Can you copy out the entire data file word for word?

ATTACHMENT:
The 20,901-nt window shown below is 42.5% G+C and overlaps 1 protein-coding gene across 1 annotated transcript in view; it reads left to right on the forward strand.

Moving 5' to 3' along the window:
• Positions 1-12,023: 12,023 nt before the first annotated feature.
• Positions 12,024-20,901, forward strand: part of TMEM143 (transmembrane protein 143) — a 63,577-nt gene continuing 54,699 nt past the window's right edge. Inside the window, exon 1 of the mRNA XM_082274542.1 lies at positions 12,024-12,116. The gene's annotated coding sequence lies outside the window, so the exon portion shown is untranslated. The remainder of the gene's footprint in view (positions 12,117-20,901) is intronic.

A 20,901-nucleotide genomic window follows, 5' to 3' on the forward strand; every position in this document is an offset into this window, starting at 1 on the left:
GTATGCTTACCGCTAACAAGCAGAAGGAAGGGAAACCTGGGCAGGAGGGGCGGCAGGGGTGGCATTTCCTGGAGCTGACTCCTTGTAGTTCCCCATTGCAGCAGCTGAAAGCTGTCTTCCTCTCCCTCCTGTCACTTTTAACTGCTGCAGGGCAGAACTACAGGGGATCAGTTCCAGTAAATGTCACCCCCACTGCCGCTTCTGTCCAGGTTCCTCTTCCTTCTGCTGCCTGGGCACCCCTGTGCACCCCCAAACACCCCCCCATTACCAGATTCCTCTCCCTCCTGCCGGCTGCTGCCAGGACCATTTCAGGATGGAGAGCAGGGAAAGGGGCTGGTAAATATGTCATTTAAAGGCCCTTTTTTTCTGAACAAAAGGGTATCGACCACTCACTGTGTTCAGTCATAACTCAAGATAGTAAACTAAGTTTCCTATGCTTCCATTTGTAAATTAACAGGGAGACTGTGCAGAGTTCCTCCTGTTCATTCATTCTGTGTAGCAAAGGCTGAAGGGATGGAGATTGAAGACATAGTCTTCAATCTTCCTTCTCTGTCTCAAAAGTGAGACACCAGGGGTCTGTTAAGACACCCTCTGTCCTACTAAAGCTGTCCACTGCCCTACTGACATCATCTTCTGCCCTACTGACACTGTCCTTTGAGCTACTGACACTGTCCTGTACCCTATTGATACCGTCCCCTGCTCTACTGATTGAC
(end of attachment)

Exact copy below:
The 20,901-nt window shown below is 42.5% G+C and overlaps 1 protein-coding gene across 1 annotated transcript in view; it reads left to right on the forward strand.

Moving 5' to 3' along the window:
• Positions 1-12,023: 12,023 nt before the first annotated feature.
• Positions 12,024-20,901, forward strand: part of TMEM143 (transmembrane protein 143) — a 63,577-nt gene continuing 54,699 nt past the window's right edge. Inside the window, exon 1 of the mRNA XM_082274542.1 lies at positions 12,024-12,116. The gene's annotated coding sequence lies outside the window, so the exon portion shown is untranslated. The remainder of the gene's footprint in view (positions 12,117-20,901) is intronic.

A 20,901-nucleotide genomic window follows, 5' to 3' on the forward strand; every position in this document is an offset into this window, starting at 1 on the left:
GTATGCTTACCGCTAACAAGCAGAAGGAAGGGAAACCTGGGCAGGAGGGGCGGCAGGGGTGGCATTTCCTGGAGCTGACTCCTTGTAGTTCCCCATTGCAGCAGCTGAAAGCTGTCTTCCTCTCCCTCCTGTCACTTTTAACTGCTGCAGGGCAGAACTACAGGGGATCAGTTCCAGTAAATGTCACCCCCACTGCCGCTTCTGTCCAGGTTCCTCTTCCTTCTGCTGCCTGGGCACCCCTGTGCACCCCCAAACACCCCCCCATTACCAGATTCCTCTCCCTCCTGCCGGCTGCTGCCAGGACCATTTCAGGATGGAGAGCAGGGAAAGGGGCTGGTAAATATGTCATTTAAAGGCCCTTTTTTTCTGAACAAAAGGGTATCGACCACTCACTGTGTTCAGTCATAACTCAAGATAGTAAACTAAGTTTCCTATGCTTCCATTTGTAAATTAACAGGGAGACTGTGCAGAGTTCCTCCTGTTCATTCATTCTGTGTAGCAAAGGCTGAAGGGATGGAGATTGAAGACATAGTCTTCAATCTTCCTTCTCTGTCTCAAAAGTGAGACACCAGGGGTCTGTTAAGACACCCTCTGTCCTACTAAAGCTGTCCACTGCCCTACTGACATCATCTTCTGCCCTACTGACACTGTCCTTTGAGCTACTGACACTGTCCTGTACCCTATTGATACCGTCCCCTGCTCTACTGATTGAC